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Sault Ste. Marie

Randy Russon

Lisa Tucker 12 March 2024 1511 128 4


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TALES OF AN OLD HOCKEY WRITER

BOOK$ @ MANE ST. CAFE DOWNTOWN Sault Ste. Marie, ON

Randy Russon has released his first book, Tales Of An Old Hockey Writer. Randy is a long-time sportswriter and sportscaster in Sault Ste. Marie, Ontario, and currently with Sault This Week as its sports editor. His first job was with CKCY 920 Radio, hired by then station director, Paul Leonard, in the mid 1970s. That is its own story.

Randy’s knowledge of the Sault Ste. Marie hockey scene and its history is unparalleled, and his memory quasi-impeccable.

ONE NIGHT IN WINDSOR (an excerpt from Tales Of An Old Hockey Writer by Randy Russon)

If I had a dollar for every tale that I could recant from days and nights and months and years spent in Windsor, I would be able to increase my net worth by at least a thousand bucks. But this one, as it relates to hockey, is one of my all time favourites.

It was a Thursday night in Windsor early during the 1975-1976 season — my first year in the media — and the Spitfires had just finished playing an Ontario Hockey League game against the Soo Greyhounds. I had hitched a ride on the team bus from Sault Ste. Marie to Windsor with the intention of staying in town for a few days after the game. I had a girlfriend in Windsor at the time and hadn’t seen her since the summer and was looking forward to taking her to venerable Windsor Arena for the game — and out for a few drinks after.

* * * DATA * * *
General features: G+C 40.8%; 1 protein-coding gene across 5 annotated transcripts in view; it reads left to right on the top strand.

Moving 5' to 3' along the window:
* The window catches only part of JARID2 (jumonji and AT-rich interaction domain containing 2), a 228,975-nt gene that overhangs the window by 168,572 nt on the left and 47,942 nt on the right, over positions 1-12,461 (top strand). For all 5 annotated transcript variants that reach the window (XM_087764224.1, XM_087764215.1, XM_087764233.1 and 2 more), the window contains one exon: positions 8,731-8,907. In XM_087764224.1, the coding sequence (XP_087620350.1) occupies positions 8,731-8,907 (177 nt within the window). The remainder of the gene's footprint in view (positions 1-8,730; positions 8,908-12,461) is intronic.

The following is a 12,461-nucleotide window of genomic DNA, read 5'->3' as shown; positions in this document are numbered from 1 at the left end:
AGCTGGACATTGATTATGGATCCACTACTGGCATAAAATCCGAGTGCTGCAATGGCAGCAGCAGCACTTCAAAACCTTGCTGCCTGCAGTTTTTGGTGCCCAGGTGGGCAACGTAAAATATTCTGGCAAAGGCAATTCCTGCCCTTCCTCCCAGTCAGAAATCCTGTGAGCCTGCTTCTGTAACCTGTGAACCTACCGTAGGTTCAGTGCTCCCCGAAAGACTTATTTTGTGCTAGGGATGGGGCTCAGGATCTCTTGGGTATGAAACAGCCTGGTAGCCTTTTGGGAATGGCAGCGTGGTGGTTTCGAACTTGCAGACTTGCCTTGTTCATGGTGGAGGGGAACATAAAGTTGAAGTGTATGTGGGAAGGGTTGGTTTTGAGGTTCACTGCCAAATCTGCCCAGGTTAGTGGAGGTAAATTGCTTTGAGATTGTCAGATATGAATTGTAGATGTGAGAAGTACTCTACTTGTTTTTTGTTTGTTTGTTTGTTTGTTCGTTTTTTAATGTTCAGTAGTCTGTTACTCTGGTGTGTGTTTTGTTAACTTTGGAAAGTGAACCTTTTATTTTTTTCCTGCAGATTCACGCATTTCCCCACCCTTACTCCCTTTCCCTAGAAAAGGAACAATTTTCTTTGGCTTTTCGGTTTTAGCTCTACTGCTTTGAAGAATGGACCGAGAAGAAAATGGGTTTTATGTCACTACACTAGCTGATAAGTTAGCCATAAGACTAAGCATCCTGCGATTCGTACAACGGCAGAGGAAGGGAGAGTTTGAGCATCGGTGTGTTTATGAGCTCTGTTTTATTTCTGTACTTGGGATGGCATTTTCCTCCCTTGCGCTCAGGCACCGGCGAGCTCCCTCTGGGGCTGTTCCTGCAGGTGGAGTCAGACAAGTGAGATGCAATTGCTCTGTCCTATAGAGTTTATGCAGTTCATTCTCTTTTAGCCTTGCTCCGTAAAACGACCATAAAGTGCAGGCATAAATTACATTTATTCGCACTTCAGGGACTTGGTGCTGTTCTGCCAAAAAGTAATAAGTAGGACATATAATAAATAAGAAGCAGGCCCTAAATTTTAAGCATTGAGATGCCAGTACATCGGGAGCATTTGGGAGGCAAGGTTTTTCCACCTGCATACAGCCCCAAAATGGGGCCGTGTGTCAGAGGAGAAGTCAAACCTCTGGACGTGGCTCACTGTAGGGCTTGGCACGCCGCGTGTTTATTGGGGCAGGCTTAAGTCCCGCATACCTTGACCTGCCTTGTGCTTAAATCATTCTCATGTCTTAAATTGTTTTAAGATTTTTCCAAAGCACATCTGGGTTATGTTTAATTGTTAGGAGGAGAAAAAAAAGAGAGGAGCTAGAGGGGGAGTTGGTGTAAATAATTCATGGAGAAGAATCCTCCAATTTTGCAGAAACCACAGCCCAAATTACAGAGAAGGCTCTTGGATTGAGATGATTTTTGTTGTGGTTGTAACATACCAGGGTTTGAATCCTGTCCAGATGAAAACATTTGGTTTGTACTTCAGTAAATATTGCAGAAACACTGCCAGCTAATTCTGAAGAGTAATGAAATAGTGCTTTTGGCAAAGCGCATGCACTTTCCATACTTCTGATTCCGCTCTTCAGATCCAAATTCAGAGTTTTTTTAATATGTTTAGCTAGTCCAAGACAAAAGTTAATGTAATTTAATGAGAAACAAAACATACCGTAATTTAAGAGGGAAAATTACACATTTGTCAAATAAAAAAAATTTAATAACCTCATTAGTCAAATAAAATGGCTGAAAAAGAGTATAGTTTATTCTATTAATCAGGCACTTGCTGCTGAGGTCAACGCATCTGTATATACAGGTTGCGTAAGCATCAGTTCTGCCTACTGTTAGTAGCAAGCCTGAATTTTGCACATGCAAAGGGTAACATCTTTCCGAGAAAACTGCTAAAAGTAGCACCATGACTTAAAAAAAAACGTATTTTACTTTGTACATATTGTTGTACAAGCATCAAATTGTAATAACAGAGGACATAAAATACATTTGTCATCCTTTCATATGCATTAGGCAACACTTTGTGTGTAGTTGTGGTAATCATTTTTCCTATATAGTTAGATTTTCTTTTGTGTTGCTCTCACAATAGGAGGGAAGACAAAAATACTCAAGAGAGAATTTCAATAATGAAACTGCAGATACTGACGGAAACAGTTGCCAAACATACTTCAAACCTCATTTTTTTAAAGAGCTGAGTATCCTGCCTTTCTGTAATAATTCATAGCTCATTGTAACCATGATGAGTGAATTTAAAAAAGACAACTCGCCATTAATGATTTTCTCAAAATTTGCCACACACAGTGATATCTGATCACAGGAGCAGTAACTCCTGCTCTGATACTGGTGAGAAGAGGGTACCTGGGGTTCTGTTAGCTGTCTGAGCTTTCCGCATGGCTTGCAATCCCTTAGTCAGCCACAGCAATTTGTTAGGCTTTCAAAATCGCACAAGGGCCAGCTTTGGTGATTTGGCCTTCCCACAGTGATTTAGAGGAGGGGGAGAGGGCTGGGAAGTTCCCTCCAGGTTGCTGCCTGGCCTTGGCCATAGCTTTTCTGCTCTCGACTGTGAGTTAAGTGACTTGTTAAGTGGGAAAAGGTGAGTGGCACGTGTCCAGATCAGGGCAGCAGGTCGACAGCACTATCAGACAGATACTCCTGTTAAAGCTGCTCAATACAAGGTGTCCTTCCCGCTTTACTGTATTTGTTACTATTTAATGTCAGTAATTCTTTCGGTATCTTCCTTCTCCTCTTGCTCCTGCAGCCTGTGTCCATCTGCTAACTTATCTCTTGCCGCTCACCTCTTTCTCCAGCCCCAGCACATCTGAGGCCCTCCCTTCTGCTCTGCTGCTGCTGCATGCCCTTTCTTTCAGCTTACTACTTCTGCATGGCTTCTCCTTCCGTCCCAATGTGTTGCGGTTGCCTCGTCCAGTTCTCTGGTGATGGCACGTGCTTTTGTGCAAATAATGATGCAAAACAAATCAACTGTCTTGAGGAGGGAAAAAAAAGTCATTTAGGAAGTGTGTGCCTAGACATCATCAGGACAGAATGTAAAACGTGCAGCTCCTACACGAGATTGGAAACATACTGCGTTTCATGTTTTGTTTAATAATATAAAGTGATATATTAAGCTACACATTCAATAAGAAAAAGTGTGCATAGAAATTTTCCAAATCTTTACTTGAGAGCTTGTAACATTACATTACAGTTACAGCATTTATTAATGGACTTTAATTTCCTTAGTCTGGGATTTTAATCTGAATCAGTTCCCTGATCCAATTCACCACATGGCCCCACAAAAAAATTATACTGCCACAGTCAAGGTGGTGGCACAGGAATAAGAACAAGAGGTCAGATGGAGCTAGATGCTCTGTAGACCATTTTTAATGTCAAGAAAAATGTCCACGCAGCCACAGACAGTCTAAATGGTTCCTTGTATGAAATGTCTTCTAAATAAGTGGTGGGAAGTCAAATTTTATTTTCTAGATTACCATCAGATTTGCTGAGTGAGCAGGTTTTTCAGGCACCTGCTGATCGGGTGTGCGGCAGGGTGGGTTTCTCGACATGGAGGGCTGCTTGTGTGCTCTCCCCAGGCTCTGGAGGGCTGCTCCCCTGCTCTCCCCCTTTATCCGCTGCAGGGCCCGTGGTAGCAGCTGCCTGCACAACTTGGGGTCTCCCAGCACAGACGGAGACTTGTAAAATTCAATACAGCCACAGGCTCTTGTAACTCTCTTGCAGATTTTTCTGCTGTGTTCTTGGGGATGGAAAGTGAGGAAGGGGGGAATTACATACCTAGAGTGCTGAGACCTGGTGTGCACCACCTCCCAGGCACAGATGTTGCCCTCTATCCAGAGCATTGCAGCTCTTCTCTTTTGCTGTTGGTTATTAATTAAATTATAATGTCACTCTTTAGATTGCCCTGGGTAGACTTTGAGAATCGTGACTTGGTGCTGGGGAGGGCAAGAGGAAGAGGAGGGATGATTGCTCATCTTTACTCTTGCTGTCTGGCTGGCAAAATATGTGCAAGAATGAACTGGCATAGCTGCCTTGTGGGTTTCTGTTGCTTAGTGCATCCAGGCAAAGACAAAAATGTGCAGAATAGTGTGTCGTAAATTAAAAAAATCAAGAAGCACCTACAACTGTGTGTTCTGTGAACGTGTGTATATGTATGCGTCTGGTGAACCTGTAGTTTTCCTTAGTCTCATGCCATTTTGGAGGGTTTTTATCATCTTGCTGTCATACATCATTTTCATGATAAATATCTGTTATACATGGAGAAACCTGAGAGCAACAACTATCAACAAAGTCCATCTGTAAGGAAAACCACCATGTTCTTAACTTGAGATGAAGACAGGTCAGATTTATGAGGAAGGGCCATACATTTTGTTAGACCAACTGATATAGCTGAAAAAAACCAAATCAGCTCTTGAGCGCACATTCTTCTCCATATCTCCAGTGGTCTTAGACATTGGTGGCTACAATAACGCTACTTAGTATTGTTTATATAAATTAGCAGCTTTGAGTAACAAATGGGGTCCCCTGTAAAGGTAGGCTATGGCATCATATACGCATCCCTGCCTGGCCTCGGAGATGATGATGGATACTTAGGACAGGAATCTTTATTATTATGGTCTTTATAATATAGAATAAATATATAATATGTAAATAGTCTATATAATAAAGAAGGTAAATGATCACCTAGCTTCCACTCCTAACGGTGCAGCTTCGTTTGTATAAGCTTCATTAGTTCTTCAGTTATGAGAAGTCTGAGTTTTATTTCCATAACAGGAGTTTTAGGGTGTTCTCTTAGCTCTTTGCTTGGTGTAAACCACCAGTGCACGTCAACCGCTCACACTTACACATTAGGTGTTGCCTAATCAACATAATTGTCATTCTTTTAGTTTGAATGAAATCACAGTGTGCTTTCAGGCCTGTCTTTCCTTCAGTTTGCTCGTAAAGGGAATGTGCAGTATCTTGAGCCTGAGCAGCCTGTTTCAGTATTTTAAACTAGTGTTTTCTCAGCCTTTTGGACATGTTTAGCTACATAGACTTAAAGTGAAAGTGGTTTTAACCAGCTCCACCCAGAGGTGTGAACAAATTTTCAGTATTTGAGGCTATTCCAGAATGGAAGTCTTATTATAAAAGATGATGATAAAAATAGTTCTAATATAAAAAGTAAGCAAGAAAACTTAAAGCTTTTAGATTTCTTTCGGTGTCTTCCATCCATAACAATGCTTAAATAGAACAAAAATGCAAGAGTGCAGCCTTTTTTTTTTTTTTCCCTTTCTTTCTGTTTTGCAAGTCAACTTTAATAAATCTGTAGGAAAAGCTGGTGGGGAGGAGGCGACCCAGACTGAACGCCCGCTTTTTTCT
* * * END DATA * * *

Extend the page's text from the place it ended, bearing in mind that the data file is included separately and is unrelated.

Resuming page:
So, after the game, it was to — where else — my uncle Steve’s bar, the Grand Tavern on Howard Ave., for a few beers. Which, of course, were followed by a few more. After several glasses of Old Vienna on tap and a nice visit with my uncle, last call came and went and we left the bar. We were hungry so we headed over to nearby Ing’s Restaurant on Goyeau St. for some of Windsor’s best Chinese food. Afterwards, we walked back to where the Greyhounds were staying downtown, at the Viscount Hotel on Ouelette St., since I had a room there for the night.

Avoiding the crowded hotel lobby elevator — it was about 3:00 a.m. or so — we decided to take the stairs up to my room. We had just reached the second or third flight of stairs when we suddenly came face to face with Muzz MacPherson, who was the head coach of the Greyhounds, in the stair well. Muzz looked a bit startled when he first saw us but quickly regained his bravado and motioned for us to go on ahead. Which was easier said than done.

That is because, as Muzz was standing in front of us with his suit pants in disarray, there was a rather large woman in front of him, performing an act of, well, you know. Funny thing was, the woman paid no heed to us and just continued to do what she was in the process of doing. As for us, as we resumed our jaunt up the stairs, I dared take a glance back at Muzz. He just smiled and winked at me, showing absolutely no embarrassment at being caught in the act.

At any rate, without going into further detail from the night, I ended up seeing Muzz in the hotel lobby the next day as the Greyhounds were getting ready to board the team bus for London, where they were to play the Knights that evening.

And Muzz mentioned absolutely nothing from the events of the previous night except to look me straight in the eyes and say, “Remember kid, what happens on the road stays on the road.” Then he winked his trademark wink at me, chuckled out loud, and boarded the bus from Windsor to London.

There was, and always will be, only one Muzz.


Visit: hockeynewsnorth.com/author

 For mature audiences.

randy russon
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